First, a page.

Curiously, although the ASCSOA clearly provides for administrative appellate review of decisions of local school boards by the Commission, which is identified therein as "an independent state entity" (Ala. Code 1975, § 16-6F-6(c)(1)), the ASCSOA does not expressly provide for judicial review of decisions of the Commission authorizing the establishment of a public charter school notwithstanding the prior denial of authority on the part of a local school board. However, the Alabama Administrative Procedure Act ("the AAPA"), Ala. Code 1975, § 41-22-1 et seq., sets forth "a minimum procedural code for the operation of all state agencies when they take action affecting the rights and duties of the public, " Ala. Code 1975, § 41-22-2(a). Under the AAPA, administrative proceedings pertinent to "the grant, denial, revocation, suspension, or renewal of" a "license" -- which term encompasses "any agency franchise, permit, certificate, approval, registration, charter, or similar form of permission required by law, " Ala. Code 1975, § 41-22-3(4) -- are governed by the provisions of the AAPA governing "contested cases." See Ala. Code 1975, § 41-22-19(a). Persons who are "aggrieved by a final decision in a contested case" are entitled to judicial review under the auspices of the AAPA. Ala. Code 1975, § 41-22-20(a). However, the AAPA sets forth two procedural prerequisites to securing judicial review:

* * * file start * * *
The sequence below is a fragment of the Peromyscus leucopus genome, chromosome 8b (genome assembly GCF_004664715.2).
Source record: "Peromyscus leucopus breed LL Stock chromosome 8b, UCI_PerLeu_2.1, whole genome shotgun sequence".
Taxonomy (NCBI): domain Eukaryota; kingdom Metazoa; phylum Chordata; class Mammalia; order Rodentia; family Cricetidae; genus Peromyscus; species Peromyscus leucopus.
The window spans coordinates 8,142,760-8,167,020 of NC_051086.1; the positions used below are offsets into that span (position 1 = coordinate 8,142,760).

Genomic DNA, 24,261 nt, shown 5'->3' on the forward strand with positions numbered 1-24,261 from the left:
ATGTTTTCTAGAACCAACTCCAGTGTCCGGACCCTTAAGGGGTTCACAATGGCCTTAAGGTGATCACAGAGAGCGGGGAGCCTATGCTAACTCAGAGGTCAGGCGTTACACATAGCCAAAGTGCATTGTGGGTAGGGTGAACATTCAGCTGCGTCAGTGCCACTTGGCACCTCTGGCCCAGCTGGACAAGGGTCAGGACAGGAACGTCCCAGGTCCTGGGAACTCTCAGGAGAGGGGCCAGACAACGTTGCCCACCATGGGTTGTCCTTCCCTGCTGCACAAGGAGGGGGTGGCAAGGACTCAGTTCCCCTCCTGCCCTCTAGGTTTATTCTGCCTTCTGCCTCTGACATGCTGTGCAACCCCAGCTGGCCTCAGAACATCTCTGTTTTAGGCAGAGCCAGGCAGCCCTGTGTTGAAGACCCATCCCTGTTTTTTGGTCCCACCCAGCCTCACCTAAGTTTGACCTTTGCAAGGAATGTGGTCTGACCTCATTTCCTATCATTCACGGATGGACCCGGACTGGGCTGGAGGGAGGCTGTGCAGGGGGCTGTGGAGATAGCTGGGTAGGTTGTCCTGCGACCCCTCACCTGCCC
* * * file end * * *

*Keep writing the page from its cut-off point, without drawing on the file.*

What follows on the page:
"Under the AAPA, a notice of appeal or review is to be filed with the rendering agency 'within 30 days after the receipt of the notice or other service of the final decision of the agency' or, if administrative rehearing is sought, within 30 days after the decision on the application for rehearing; in turn, an appealing party must file a petition for judicial review in the reviewing court within 30 days after filing the notice of appeal or review with the rendering agency. Ala. Code 1975, § 41-22-20(d). 'Appeals from decisions of administrative agencies are statutory, and the time periods provided for the filing of notice of appeals and petitions must be strictly observed, ' on pain of dismissal. Eitzen v. Medical Licensure Comm'n of Alabama, 709 So.2d 1239, 1240 (Ala. Civ. App. 1998)."

Brunson v. Alabama State Bd. of Med. Exam'rs, 69 So.3d 913, 914-15 (Ala. Civ. App. 2011); accord Ala. Code 1975, § 41-22-20(b) ("All proceedings for review may be instituted by filing of notice of appeal or review ... with the agency ....").